The Origins of Modern Humans

Author : Fred H. Smith
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This update to the award-winning The Origins of ModernHumans: A World Survey of the Fossil Evidence covers the mostaccepted common theories concerning the emergence of modern Homosapiens—adding fresh insight from top young scholars onthe key new discoveries of the past 25 years. The Origins of Modern Humans: Biology Reconsidered allowsfield leaders to discuss and assess the assemblage of hominidfossil material in each region of the world during the Pleistoceneepoch. It features new fossil and molecular evidence, such as theevolutionary inferences drawn from assessments of modern humans andlarge segments of the Neandertal genome. It also addresses theimpact of digital imagery and the more sophisticated morphometricsthat have entered the analytical fray since 1984. Beginning with a thoughtful introduction by the authors onmodern human origins, the book offers such insightful chaptercontributions as: Africa: The Cradle of Modern People Crossroads of the Old World: Late Hominin Evolution in WesternAsia A River Runs through It: Modern Human Origins in East Asia Perspectives on the Origins of Modern Australians Modern Human Origins in Central Europe The Makers of the Early Upper Paleolithic in WesternEurasia Neandertal Craniofacial Growth and Development and ItsRelevance for Modern Human Origins Energetics and the Origin of Modern Humans Understanding Human Cranial Variation in Light of Modern HumanOrigins The Relevance of Archaic Genomes to Modern Human Origins The Process of Modern Human Origins: The Evolutionary andDemographic Changes Giving Rise to Modern Humans The Paleobiology of Modern Human Emergence Elegant and thought provoking, The Origins of Modern Humans:Biology Reconsidered is an ideal read for students, gradstudents, and professionals in human evolution andpaleoanthropology.

Aspects of Human Biology Theory Relevant to Medical Laboratory Sciences

Author : Frank Spencer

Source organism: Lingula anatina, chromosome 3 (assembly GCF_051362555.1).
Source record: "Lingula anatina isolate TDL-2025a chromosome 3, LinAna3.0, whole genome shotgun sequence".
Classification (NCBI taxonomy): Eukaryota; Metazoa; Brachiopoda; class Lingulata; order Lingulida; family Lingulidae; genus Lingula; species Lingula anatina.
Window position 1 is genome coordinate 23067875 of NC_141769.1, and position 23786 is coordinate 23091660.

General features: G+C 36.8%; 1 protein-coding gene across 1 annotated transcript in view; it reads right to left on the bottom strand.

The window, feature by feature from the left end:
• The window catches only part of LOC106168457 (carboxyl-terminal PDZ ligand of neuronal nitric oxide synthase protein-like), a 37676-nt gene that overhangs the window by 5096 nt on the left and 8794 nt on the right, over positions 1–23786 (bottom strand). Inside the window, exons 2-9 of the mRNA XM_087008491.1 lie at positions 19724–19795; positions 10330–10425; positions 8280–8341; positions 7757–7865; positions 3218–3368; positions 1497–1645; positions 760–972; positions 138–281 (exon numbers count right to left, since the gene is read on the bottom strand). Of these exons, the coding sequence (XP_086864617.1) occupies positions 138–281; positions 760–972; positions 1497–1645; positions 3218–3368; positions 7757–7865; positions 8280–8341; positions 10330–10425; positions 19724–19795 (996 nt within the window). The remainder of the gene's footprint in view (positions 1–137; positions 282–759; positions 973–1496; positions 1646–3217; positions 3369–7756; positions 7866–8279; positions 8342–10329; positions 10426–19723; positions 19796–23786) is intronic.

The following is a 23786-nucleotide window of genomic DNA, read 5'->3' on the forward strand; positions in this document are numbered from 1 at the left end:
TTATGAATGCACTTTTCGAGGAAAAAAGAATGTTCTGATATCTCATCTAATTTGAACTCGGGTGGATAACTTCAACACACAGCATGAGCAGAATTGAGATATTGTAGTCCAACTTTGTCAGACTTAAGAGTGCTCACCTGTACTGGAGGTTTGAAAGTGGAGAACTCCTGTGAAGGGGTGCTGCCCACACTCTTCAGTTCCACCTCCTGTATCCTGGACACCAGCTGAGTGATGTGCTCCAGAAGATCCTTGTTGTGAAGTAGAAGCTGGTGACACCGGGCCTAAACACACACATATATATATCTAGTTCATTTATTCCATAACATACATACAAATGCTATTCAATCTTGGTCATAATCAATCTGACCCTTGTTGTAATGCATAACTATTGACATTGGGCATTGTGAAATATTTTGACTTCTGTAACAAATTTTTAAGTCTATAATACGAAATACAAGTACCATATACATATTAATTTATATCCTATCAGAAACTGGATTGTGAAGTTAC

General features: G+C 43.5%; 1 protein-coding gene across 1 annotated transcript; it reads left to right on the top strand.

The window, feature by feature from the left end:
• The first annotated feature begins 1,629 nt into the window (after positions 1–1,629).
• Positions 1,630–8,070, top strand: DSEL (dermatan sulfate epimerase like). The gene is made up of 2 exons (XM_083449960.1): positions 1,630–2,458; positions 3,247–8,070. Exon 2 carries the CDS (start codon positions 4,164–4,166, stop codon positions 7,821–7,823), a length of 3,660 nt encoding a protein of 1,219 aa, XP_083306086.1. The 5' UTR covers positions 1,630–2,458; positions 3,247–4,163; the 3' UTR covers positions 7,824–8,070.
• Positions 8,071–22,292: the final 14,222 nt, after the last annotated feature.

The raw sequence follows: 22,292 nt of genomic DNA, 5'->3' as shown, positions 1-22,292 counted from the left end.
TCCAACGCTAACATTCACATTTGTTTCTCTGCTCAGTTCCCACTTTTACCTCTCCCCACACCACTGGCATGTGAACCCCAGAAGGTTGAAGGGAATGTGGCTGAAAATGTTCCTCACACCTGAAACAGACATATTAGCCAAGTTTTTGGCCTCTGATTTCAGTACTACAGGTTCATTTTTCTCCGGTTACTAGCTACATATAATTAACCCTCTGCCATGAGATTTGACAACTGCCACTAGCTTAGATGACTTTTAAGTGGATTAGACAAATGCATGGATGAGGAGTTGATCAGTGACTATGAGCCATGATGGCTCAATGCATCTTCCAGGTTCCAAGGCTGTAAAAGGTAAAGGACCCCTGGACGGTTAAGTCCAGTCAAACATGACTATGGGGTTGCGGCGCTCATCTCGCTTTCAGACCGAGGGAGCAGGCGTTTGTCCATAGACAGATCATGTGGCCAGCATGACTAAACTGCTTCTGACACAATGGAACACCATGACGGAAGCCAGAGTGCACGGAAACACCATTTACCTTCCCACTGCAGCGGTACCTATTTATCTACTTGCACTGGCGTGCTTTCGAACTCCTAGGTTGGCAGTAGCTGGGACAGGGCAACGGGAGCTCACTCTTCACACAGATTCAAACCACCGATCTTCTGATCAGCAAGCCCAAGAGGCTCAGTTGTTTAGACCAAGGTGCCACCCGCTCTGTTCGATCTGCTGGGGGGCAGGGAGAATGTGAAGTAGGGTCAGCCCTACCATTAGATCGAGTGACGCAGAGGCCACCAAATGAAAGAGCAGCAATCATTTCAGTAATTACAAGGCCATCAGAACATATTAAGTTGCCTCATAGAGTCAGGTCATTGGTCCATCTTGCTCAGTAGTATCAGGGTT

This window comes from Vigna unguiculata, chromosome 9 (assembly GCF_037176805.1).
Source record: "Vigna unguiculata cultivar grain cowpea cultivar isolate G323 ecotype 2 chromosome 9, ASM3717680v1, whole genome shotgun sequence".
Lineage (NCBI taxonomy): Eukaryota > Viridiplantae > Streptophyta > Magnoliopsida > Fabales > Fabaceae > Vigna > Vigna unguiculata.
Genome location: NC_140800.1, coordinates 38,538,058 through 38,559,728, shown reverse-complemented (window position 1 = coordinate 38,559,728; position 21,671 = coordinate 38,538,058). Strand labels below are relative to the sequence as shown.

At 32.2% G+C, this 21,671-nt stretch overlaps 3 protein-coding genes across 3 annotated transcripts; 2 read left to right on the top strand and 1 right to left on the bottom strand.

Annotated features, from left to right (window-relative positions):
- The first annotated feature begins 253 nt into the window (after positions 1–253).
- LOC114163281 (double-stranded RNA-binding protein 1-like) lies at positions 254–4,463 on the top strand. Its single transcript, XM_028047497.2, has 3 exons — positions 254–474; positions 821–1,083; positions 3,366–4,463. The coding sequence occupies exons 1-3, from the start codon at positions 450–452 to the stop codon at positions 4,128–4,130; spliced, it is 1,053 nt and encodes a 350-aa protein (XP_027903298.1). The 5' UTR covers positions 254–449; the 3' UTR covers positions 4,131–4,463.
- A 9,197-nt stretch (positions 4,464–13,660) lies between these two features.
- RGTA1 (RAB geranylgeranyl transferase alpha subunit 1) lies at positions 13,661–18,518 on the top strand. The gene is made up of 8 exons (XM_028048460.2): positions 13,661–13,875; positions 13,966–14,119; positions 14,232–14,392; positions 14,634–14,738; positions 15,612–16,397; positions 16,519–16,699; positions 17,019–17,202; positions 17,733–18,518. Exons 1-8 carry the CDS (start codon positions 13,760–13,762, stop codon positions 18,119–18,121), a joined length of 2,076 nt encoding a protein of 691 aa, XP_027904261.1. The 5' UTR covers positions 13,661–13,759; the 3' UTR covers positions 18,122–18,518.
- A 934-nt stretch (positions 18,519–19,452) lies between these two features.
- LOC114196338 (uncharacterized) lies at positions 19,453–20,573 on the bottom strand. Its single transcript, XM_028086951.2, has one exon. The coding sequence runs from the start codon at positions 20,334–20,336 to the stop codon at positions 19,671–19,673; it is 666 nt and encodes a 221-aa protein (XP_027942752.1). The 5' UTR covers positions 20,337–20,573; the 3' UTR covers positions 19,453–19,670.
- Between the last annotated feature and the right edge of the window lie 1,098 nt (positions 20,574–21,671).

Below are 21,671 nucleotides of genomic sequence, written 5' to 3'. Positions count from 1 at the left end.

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Population and Biological Aspects of Human Mutation

Author : Ernest B. Hook
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Developmental Approaches to Human Evolution

Author : Julia C. Boughner
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Evolutionary developmental biology jumps a step further in Evolutionary Developmental Anthropology to survey the correlation between evolutionary developmental anthropology and primate and human morphological evolution. The book addresses the mechanistic aspects of primate and human morphological change, discussions of methodologies, soft and hard tissues of the head and body, and summaries of behavioral evolutionary developmental biology. As a single resource on a complex topic, Evolutionary Development Anthropology is the key to understanding the role of genes and development in morphological evolution.

Asian Perspectives on Human Evolution

Author : Anek Ram Sankhyan
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Present Book Covers A Wide Range Of Aspects On Human Bio-Cultural Evolution, Right From The Ancestors, Through The Stone Age Hominins, Early Modern Humans, And The Recent Primitive Human Groups, Their Ecology, Dispersals, And Diversity And Adaptations In Asia, More Specifically South And Eastern Asia. The Book Would Serve As A Good Reference As Well General Reading Material For Palaeontologists, Palaeoanthropologusts, Archaeologists, Planners Of The Marginalized Groups, All Scholars And Student Interested In Understanding The Story Of The Speaks Something Different Than What We Know Of The African And European Perspectives.

The Stages of Human Evolution

Author : C. Loring Brace
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This book is intended as a core book in human evolution studies, and been greatly expanded to reflect current research data.

Human Evolution

Author :
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Medical Aspects of Human Sexuality

Author :
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The Archaeology of Human Origins

Author : Glynn Isaac
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A collection of the most influential papers of the late Glynn Isaac.

Human Evolution A Very Short Introduction

Author : Bernard Wood